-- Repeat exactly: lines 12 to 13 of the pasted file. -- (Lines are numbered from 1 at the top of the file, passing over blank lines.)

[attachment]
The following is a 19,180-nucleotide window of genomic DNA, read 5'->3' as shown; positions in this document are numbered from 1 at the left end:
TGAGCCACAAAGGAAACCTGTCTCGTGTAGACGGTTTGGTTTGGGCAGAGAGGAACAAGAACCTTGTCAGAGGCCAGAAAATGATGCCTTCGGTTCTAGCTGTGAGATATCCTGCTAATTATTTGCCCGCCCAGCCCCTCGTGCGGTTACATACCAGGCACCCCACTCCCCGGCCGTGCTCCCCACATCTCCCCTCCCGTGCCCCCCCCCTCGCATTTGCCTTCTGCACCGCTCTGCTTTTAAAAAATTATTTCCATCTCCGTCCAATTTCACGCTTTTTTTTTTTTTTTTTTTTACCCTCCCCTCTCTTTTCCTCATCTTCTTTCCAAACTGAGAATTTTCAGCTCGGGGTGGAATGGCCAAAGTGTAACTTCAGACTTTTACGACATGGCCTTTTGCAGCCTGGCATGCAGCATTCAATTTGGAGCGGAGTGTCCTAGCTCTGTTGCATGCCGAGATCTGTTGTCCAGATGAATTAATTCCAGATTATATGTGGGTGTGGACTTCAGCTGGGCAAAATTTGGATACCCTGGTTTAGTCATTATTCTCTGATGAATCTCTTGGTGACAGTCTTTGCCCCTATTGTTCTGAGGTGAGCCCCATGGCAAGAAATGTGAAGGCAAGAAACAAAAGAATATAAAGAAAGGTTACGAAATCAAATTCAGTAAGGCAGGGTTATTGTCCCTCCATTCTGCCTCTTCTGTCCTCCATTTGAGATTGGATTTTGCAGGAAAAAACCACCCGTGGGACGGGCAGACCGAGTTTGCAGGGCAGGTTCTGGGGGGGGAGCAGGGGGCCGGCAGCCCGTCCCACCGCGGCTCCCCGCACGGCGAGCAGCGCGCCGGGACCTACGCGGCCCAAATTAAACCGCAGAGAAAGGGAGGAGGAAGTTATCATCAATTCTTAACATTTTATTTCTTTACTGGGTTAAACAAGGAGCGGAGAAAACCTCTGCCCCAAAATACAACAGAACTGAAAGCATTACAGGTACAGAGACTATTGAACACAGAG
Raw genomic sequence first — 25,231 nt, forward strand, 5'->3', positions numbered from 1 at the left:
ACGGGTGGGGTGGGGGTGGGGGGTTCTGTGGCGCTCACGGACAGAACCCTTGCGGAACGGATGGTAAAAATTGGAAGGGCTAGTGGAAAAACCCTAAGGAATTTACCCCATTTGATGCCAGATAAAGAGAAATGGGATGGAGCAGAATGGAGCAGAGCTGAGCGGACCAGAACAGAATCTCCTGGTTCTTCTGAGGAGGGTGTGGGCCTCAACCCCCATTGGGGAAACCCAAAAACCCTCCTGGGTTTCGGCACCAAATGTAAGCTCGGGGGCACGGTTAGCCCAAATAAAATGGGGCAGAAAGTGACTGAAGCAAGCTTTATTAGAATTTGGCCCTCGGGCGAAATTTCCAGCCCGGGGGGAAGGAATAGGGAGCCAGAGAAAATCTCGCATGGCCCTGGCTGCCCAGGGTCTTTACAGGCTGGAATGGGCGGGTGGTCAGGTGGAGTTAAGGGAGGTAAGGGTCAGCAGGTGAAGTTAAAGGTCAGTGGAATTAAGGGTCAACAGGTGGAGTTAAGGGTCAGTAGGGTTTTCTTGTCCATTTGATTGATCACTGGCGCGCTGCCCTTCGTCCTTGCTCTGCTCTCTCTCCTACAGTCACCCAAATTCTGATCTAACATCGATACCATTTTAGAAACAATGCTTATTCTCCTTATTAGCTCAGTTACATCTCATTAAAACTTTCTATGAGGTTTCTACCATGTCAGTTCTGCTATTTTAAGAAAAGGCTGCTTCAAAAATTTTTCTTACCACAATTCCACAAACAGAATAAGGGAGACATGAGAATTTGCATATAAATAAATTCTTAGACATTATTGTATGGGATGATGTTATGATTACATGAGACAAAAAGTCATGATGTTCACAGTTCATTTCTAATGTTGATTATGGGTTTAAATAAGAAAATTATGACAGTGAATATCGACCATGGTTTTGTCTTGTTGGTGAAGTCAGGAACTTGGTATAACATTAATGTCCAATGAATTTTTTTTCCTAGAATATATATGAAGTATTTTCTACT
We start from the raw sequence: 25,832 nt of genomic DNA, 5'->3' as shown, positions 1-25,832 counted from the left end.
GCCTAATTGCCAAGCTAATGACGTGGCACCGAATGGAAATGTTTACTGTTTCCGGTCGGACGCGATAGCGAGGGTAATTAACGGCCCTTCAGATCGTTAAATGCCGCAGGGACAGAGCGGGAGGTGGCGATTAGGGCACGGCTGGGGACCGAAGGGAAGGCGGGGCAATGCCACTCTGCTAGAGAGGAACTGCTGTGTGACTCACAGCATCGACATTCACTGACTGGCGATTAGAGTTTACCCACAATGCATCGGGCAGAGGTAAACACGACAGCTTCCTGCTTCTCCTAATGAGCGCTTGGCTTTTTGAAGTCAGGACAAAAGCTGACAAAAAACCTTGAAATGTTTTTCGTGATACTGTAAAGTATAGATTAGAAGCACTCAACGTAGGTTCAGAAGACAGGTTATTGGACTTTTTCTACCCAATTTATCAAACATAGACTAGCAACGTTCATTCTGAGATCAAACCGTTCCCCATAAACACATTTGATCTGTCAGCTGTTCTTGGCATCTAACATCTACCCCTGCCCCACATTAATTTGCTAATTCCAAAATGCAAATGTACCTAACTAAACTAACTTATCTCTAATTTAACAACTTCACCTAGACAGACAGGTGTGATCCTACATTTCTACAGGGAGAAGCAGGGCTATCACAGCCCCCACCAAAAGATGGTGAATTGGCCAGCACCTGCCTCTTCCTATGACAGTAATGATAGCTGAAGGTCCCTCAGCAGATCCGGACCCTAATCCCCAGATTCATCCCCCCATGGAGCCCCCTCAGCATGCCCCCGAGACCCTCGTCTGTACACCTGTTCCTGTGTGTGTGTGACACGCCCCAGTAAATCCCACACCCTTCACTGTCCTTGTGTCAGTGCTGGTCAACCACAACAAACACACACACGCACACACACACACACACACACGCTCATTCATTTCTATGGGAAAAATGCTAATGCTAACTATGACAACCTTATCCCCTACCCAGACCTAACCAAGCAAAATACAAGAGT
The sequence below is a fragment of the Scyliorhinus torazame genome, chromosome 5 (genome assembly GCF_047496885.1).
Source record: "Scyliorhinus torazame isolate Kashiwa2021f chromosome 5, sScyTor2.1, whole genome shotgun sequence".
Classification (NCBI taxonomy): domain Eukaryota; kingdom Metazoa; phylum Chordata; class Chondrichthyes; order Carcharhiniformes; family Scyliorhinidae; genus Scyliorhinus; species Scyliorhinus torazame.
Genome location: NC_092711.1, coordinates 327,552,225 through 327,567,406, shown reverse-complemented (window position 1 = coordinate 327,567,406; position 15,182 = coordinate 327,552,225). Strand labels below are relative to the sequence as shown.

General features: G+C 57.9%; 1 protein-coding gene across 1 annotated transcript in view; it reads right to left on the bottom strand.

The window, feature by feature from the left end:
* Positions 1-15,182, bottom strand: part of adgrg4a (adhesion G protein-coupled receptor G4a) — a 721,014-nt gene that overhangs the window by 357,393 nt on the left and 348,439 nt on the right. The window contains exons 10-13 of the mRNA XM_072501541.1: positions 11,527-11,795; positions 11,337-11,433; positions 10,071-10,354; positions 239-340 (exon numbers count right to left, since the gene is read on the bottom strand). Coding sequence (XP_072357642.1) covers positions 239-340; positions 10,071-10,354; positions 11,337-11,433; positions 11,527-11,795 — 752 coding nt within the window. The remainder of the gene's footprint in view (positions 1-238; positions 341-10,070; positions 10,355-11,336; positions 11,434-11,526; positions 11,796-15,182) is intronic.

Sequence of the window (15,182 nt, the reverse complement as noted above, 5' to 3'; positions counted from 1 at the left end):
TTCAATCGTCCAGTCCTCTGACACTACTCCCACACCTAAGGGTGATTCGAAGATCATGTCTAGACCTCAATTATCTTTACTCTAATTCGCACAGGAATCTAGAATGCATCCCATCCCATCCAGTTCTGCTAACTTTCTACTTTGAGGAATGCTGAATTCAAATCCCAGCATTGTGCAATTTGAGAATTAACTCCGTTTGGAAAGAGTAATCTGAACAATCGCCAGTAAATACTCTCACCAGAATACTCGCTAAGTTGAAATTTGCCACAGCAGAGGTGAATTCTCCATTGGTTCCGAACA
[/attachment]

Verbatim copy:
The window, feature by feature from the left end:
* Positions 1-15,182, bottom strand: part of adgrg4a (adhesion G protein-coupled receptor G4a) — a 721,014-nt gene that overhangs the window by 357,393 nt on the left and 348,439 nt on the right. The window contains exons 10-13 of the mRNA XM_072501541.1: positions 11,527-11,795; positions 11,337-11,433; positions 10,071-10,354; positions 239-340 (exon numbers count right to left, since the gene is read on the bottom strand). Coding sequence (XP_072357642.1) covers positions 239-340; positions 10,071-10,354; positions 11,337-11,433; positions 11,527-11,795 — 752 coding nt within the window. The remainder of the gene's footprint in view (positions 1-238; positions 341-10,070; positions 10,355-11,336; positions 11,434-11,526; positions 11,796-15,182) is intronic.